PLAYBILL THEATRE WEEK IN REVIEW, May 26-June 1: A Car Talk Musical, a Chaplin Confirmed, Kelli O'Hara in Far From Heaven
By Robert Simonson
Rob McClure has been cast in the title role of the new Broadway musical Chaplin, which will open on Broadway on Sept. 10 at the Barrymore Theatre.
The announcement was not a huge surprise. McClure starred as the silent film star in the 2010 La Jolla Playhouse staging of the show, which has music and lyrics by Christopher Curtis and book by Curtis and Thomas Meehan (Annie, Hairspray). Warren Carlyle (Finian's Rainbow) directs and choreographs the production.
The casting seems to be the producers' way of sending the message that the show is the star here. McClure has plenty of credits off and on Broadway, as well as in regional theatre (where he's won a couple of awards), but is far from a marquee name.
Playwrights Horizons announced a bit of pitch-perfect casting, confirming that Kelli O'Hara — of the china-doll face, peachy complexion and crystalline voice — will star as Cathy in the musical Far From Heaven. If any of today's Broadway musical stars looks like she could pass as an ideal 1950s suburban wife and mother, it's O'Hara.
A four-time Tony nominee, O'Hara will test the Eisenhower era-set Far From Heaven this summer in a July 19-29 tryout at Williamstown Theatre Festival in Massachusetts. PH will present the show's full world premiere in New York City in May 2013.
The score is by Michael Korie and Scott Frankel, whose Grey Gardens was also set in the East Coast in the past, looking at the disintegrating lives of people whose world had once seemed so perfect. Michael Greif directs. The libretto is by Richard Greenberg.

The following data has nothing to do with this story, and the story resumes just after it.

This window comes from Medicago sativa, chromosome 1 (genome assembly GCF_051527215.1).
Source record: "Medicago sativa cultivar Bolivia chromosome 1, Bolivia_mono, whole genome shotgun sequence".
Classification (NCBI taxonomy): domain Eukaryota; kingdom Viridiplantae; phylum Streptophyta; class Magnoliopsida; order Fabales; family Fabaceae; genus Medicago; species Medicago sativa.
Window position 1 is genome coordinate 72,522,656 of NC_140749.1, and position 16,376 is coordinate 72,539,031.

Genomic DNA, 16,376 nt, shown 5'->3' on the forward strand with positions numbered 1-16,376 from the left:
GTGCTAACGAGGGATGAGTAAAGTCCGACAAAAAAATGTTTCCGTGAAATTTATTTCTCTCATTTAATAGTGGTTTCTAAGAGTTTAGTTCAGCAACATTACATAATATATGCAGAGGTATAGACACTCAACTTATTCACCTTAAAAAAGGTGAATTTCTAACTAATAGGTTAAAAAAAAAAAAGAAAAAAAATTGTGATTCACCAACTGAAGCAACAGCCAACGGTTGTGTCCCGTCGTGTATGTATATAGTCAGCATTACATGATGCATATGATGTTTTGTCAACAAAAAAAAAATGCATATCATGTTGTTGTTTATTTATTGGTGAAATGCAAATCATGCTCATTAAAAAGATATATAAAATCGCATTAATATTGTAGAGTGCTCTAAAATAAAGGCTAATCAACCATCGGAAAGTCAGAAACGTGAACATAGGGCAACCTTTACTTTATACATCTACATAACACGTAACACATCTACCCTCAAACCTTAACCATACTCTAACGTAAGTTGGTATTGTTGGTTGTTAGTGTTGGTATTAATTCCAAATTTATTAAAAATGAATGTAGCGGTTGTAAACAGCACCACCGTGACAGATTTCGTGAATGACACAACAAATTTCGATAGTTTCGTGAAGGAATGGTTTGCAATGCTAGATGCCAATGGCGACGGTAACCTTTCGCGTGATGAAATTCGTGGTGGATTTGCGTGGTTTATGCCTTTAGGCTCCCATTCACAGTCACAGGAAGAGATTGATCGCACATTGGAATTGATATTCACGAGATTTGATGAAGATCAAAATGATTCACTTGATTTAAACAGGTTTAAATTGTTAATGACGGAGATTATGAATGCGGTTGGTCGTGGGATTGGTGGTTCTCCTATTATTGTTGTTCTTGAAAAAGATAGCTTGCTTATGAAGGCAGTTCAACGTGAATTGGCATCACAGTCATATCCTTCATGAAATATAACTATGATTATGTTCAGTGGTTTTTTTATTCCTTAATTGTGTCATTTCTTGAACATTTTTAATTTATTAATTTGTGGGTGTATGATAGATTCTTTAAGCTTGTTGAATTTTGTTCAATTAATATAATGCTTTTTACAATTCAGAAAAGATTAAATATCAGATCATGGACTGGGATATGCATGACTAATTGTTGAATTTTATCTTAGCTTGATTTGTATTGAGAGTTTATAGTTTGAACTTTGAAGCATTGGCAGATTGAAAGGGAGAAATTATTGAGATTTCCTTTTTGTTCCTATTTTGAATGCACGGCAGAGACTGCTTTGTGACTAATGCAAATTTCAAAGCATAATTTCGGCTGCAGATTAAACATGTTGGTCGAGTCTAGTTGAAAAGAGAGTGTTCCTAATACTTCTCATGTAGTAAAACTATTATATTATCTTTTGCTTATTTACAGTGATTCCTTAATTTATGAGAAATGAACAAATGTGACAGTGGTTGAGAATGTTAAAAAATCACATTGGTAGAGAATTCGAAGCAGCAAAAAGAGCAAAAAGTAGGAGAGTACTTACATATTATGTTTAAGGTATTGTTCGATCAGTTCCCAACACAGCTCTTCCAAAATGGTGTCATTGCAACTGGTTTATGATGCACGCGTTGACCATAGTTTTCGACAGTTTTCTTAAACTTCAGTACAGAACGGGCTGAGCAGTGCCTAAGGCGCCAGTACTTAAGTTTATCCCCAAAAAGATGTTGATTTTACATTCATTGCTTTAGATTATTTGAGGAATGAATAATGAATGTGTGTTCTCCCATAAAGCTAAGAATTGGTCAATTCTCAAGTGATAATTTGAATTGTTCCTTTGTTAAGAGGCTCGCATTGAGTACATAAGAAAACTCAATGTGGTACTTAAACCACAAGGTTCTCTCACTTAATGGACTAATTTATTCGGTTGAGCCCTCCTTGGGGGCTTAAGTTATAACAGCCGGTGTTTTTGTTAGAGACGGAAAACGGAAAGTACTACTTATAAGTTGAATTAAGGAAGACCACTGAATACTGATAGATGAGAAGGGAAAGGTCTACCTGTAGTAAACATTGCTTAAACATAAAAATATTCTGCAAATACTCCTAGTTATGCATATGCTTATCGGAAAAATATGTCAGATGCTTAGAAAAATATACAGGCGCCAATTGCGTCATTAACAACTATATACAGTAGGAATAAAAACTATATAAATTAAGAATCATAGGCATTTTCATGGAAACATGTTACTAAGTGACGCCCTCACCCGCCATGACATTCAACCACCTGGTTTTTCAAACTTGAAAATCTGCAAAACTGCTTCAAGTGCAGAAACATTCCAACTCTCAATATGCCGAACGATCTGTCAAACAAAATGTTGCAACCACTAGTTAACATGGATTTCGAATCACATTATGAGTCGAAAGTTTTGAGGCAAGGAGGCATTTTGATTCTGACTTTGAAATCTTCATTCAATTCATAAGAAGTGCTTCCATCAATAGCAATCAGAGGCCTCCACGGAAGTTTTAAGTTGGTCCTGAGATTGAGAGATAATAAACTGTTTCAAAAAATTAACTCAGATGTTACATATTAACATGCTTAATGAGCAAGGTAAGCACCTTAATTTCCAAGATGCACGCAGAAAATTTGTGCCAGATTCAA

You thought Off-Broadway's Classic Stage Company was through with its multi-season Chekhov romp, having done The Seagull, The Cherry Orchard, Uncle Vanya and Three Sisters? You're wrong! You forgot about the Russian's fifth full-length, Ivanov. (Most people do.)
Austin Pendleton — who directed Three Sisters, the most highly praised of the previous productions — will stage Ivanov with Ethan Hawke as the exhausted government official, in the 2012-13 season. He will be joined by Roberta Maxwell, George Morfogen, Juliet Rylance and Louis Zorich, all veterans of past Chekhov Cycle offerings.
Manhattan Theatre Club announced its upcoming season, which will include a new version of Henrik Ibsen's An Enemy of the People starring Boyd Gaines at the too-outspoken community activist Dr. Thomas Stockmann and Richard Thomas as his mayor brother Peter. It will be directed by Doug Hughes.
The nonprofit also confirmed two Off-Broadway titles: the New York City premiere of Terrence McNally's Golden Age and the world premiere of Liz Flahive's The Madrid starring Edie Falco.
Finally, people are apparently so hard up for good source material that they are mining NPR for ideas.
The popular National Public Radio show "Car Talk" — in which Tom and Ray Magliozzi, the two bemused, mechanically savvy hosts, dispense car-care advice amid near-non-stop laughter — has inspired a new musical that will debut this summer in Cambridge, MA, just miles away from the radio show's home, the Good News Garage.
Car Talk: The Musical!!! — it's pronounced "Cah Tawk" — is presented by Underground Railway Theater and Suffolk University, and has book, lyrics and direction by Wesley Savick and original music by Michael Wartofsky. It has character with names like Rusty Fenders, Beaulah Gasket and Miata C. LaChassis. The show was first presented in a 2011 developmental student production at Suffolk University. It will run June 14-Aug. 12 at the Central Square Theater.
Is it possible to sing with a Boston accent?
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